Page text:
10 Apr 2020

Taranaki doctors being taught how to put ventilators on Covid-19 patients

2:59 pm on 10 April 2020

More than 80 Taranaki doctors have signed up for a crash course in a skill they hope they will never have to use - how to put a Covid-19 patient on a ventilator.

Ventilator Hutt Hospital ICU

A ventilator set up at the Intensive Care Unit at Hutt Hospital. Photo: RNZ /Dom Thomas

Taranaki Base Hospital's intensive care head of department, Dr Jonathan Albrett, says staff from across all disciplines had volunteered for the basic ICU skills training.

Dr Albrett says the one-day course was designed to prepare the hospital for a worst case scenario.

"The theory being that if we were suddenly overwhelmed with cases then doctors could come in and look after patients one on one.

"That's certainly what's been happening in Italy, France, the UK and in America."

Dr Albrett said so far 45 doctors have done the one-day course designed by Hawkes Bay ICU specialist Dr Ross Freebairn and it was hoped eventually 100 senior doctors, registrars and 60 nurses would complete the training.

He said the volunteers were learning core skills required to treating Covid-19 patients.

"Well first they need to be able to assess a patient with a life-threatening breathing disorder and make a quick assessment and start some therapies that will hopefully keep those patients off mechanical ventilation.

"So we've been teaching them how to use non-invasive ventilation which we are seeing used overseas and in the worst case scenario should the need to how to operate the ventilator and how to troubleshoot if the patient is having breathing difficulties on the ventilator."

*See all RNZ coverage of Covid-19

Dr Albrett said these were not straightforward skills to pick up.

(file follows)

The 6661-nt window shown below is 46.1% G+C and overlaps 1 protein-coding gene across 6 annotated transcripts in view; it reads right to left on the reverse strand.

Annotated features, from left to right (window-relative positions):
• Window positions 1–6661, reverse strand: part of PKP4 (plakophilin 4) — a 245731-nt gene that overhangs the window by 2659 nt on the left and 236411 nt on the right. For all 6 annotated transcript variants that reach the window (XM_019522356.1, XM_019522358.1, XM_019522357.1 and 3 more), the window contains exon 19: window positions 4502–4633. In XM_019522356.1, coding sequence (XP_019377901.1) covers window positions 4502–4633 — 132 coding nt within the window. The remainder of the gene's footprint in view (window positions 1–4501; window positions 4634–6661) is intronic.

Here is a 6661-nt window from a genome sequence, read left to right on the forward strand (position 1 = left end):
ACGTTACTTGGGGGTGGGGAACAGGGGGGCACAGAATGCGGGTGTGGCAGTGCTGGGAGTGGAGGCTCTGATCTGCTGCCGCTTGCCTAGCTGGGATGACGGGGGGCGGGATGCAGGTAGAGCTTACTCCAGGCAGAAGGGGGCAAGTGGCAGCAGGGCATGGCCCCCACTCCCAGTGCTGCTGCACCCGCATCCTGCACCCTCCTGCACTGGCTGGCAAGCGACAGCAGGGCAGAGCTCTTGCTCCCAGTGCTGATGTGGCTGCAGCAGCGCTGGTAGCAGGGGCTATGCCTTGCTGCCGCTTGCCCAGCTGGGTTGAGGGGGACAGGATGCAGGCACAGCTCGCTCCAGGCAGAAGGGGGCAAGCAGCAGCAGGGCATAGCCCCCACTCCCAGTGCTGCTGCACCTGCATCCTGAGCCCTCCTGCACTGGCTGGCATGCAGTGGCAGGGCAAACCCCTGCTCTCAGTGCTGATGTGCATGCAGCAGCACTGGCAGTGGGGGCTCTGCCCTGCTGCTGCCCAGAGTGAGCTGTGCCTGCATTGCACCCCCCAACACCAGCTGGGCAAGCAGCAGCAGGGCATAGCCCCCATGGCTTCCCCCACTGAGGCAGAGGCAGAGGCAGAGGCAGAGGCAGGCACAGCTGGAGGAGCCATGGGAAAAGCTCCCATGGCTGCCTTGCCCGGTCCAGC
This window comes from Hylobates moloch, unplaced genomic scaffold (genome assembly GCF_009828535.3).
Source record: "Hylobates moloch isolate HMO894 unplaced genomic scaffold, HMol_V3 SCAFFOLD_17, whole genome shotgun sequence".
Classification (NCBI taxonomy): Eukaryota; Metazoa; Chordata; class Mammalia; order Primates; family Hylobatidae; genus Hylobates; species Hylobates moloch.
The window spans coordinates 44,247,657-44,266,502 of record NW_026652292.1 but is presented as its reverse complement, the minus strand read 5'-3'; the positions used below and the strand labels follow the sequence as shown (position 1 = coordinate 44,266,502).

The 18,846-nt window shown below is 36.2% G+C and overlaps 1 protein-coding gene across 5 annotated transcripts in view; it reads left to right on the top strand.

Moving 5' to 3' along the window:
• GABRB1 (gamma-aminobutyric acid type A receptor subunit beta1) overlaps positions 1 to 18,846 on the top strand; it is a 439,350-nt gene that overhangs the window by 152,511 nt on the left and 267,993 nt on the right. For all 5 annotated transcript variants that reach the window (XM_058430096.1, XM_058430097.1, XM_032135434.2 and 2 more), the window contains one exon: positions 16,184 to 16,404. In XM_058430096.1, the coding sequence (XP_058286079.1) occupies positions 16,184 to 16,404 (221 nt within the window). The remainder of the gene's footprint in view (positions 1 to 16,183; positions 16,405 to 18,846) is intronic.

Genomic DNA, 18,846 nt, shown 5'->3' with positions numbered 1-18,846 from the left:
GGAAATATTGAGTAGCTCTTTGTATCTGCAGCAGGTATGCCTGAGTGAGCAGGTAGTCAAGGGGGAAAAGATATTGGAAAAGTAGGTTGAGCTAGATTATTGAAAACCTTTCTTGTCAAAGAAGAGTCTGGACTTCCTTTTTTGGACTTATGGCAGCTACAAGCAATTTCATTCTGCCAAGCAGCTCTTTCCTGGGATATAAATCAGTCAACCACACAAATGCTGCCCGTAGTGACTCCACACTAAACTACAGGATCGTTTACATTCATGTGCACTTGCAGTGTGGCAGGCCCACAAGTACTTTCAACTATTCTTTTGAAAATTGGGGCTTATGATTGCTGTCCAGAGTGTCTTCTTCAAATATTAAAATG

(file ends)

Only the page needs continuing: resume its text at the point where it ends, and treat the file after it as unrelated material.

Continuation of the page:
"It's incredibly challenging for them to learn because intensive care training is a six or seven year post-graduate training qualification for doctors, so we are literally training them in some very basic concepts.

"How the machines work, what a default mode ventilation would be, what it means when the alarms go off and how to identify if there's an issue."

Taranaki has had 14 confirmed cases of Covid-19 and only one patient required hospital treatment.

Dr Albrett said as things stood he was hopeful the hospital would not have to use the backup recruits.

"But I think when we saw the stories overseas we decided as a hospital we needed to do some just in case training of staff.

"It's really great to see how many people are prepared to step well outside their comfort zone into an area of medicine they don't have expertise in. Particularly with highly infectious patients where there is some risk to their own health as well.

"For our intensive care staff it was really important to know over 80 doctors had volunteered to do this training and help them out if we need them in an emergency."

Dr Albrett said Taranaki was now in a good position to respond should the Covid-19 crisis worsen in the province.

"I feel like we are a lot more prepared than we were a month ago, but it's hard to be prepared for the worst-case scenario which I don't think anyone's prepared for.

"But we're prepared for a moderate outbreak of Covid-19 in Taranaki."

Dr Albrett said the main challenge was setting up controlled areas in the hospital.

"Which are negative pressure so that if the virus gets into the air in that room it's extracted from the hospital via a viral filter, so we have 17 negative beds now and two negative pressure operating theatres and it's great for staff to know we can put Covid-19 patients into these spaces and keep other patients and staff safe."

Read more about the Covid-19 coronavirus:

Dr Albrett said the hospital had built 12 negative pressure spaces since the Covid-19 crisis had begun.

"Some of these beds are in a ward environment or in the emergency department, but seven of these beds are in the intensive care unit so should we have an outbreak with four, five or six patients presenting and needing intensive care we can manage them safely."

Nurse Manager Cameron Grant-Fargie, who was leading the facilities upgrade, said the ICU had also been transformed so that there was a clear pathway and areas for Covid-19 patients to be cared for safely.

"Multiple negative pressure rooms have sprung up over night in our ICU. There are new walls and spaces that have been painted and look as if they have been there forever," Grant-Fargie said.

"Ward 4A has also been set up as a negative pressure unit, if required."

Taranaki District Health Board chief executive Rosemary Clements said all the work that had been done and the appetite for training sent a clear message that Taranaki's hospital facilities and staff were prepared for Covid-19.

"It's important that our community knows about all of the work being done behind the scenes to make sure that we are in the best possible position to get everyone through Covid-19 and this challenging time."

Get the RNZ app

for ad-free news and current affairs